Friday, May 3, 2013


While the phrase “servant leadership” was coined by Robert K. Greenleaf in The Servant as Leader, an essay that Greenleaf first published in 1970, and we mean to take nothing from him, we at SLI acknowledge that the concept of Servant Leadership was best exemplified 2000 years ago in the person and work of Jesus Christ. The things that make Servant Leadership “work,” the elements that drive its success in interpersonal relationships on a small scale and in large corporate settings, are the Truths that He professed about the Kingdom of God and God’s plan for His people.

These Truths remain true whether the relationships are among Christians or people of other faiths or no faith. As quoted on his site, Greenleaf said, in his book The Institution as Servant, “This is my thesis: caring for persons, the more able and the less able serving each other, is the rock upon which a good society is built.”

At the heart of it, Servant Leadership is relational, and the concept of putting the needs of others first is radical, even for Christians.
“Making disciples is not an easy process. It is trying. It is messy. It is slow, tedious,even painful at times. It is all these things because it is relational. Jesus has not given us an effortless step-by-step formula for impacting nations for his glory. He has given us people, and he has said, ‘Live for them. Love them, serve them, and lead them. Lead them to follow me, and lead them to lead others to follow me. In the process you will multiply the gospel to the ends of the earth.’”
David Platt, Radical (Multnomah Books, Colorado Springs, 2012), p. 93.

Other scholars and speakers have weighed in on the value of Servant Leadership in both personal and corporate contexts (the following may be found quoted at the Greenleaf Center for Servant Leadership Web site:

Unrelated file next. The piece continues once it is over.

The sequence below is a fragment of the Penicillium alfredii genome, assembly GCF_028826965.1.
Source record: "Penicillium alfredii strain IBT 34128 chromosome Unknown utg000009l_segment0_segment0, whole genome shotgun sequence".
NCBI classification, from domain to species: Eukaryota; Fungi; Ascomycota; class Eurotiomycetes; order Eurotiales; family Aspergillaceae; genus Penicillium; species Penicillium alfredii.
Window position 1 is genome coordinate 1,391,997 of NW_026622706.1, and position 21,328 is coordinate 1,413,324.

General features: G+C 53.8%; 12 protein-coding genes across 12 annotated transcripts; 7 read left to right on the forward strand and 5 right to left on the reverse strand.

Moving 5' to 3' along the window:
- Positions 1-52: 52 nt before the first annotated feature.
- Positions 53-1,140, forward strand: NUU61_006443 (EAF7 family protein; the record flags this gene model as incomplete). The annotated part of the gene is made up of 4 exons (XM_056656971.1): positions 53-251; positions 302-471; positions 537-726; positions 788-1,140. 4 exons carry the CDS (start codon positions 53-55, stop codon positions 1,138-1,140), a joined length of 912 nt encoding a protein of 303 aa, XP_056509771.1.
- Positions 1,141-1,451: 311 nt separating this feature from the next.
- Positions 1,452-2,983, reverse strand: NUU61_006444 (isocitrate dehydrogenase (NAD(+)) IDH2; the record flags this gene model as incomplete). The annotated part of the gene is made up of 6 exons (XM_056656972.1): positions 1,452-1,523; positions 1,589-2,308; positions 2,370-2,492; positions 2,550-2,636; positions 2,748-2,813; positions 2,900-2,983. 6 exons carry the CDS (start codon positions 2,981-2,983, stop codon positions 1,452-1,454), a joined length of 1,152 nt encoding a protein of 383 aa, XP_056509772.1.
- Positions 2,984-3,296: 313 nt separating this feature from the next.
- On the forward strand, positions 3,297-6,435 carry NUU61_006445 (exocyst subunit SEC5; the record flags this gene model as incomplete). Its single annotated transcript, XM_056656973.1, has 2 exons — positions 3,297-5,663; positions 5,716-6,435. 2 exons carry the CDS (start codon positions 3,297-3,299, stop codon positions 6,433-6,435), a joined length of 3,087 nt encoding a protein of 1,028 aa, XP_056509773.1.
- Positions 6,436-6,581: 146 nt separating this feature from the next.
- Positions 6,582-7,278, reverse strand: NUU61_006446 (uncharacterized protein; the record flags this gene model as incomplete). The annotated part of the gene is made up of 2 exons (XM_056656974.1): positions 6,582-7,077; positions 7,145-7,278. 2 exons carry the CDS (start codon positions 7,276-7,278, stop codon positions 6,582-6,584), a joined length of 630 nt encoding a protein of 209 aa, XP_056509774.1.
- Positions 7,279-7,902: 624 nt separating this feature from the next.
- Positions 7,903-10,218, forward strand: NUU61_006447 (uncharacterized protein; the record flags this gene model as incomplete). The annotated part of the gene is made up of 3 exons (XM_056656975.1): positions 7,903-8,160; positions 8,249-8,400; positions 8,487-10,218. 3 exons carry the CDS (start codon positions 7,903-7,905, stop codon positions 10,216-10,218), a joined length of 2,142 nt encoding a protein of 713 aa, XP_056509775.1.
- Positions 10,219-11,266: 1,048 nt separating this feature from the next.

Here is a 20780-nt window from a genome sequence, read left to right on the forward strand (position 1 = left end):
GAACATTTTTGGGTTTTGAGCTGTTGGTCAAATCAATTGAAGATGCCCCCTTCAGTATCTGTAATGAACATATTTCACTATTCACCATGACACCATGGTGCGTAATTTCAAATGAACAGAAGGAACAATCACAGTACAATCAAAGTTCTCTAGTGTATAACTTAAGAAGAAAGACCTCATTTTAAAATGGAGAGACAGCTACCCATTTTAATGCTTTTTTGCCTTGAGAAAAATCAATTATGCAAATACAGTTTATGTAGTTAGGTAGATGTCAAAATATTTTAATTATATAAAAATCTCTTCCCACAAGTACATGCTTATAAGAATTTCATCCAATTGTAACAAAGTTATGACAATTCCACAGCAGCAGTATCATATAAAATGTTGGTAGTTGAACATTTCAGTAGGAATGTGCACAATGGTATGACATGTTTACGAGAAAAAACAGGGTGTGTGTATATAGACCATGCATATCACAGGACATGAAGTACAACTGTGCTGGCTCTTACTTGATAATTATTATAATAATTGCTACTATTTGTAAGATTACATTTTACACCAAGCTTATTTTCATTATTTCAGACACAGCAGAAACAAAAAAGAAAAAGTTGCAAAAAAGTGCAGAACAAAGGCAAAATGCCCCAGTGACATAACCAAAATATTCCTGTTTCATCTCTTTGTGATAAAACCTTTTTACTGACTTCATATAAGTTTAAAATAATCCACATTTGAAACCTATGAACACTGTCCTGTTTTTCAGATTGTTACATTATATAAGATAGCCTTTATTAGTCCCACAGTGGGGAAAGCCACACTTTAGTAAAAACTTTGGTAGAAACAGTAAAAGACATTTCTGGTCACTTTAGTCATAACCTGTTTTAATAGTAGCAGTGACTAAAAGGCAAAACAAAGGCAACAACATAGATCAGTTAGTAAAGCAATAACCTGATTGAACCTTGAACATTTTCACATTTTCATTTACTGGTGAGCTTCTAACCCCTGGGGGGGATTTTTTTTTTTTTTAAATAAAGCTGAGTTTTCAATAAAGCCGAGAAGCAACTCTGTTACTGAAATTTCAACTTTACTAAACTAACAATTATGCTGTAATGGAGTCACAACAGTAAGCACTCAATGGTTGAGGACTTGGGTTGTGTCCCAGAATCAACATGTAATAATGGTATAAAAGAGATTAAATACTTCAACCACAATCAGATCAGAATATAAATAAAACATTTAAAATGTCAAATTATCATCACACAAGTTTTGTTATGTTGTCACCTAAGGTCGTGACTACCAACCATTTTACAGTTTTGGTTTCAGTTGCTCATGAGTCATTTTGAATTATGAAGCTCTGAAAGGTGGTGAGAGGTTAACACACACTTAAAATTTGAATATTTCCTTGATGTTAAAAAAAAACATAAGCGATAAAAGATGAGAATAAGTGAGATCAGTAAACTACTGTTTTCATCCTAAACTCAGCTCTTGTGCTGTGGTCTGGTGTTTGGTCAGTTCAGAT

“The belief that called you to be a servant-leader, I believe, is the belief of who we are as a species. We have need for each other. We have a desire for each other, and, more and more, I believe that if the real work is to stay together, then we are not only the best resource to move into this future—we are the only resource….We need to learn how to be together: that is the essential work of the servant-leader.” ~ Margaret Wheatley
“The deepest part of human nature is that which urges people—each one of us—to rise above our present circumstances and to transcend our nature. If you can appeal to it, you tap into a whole new source of human motivation.”~Stephen Covey
As you reconnect with that deepest part of your nature that urges upon you relationship, fellowship, connection and interdependence, may you find that new motivation to serve others, transcend your circumstances, and thereby discover the meaning and power of true leadership.

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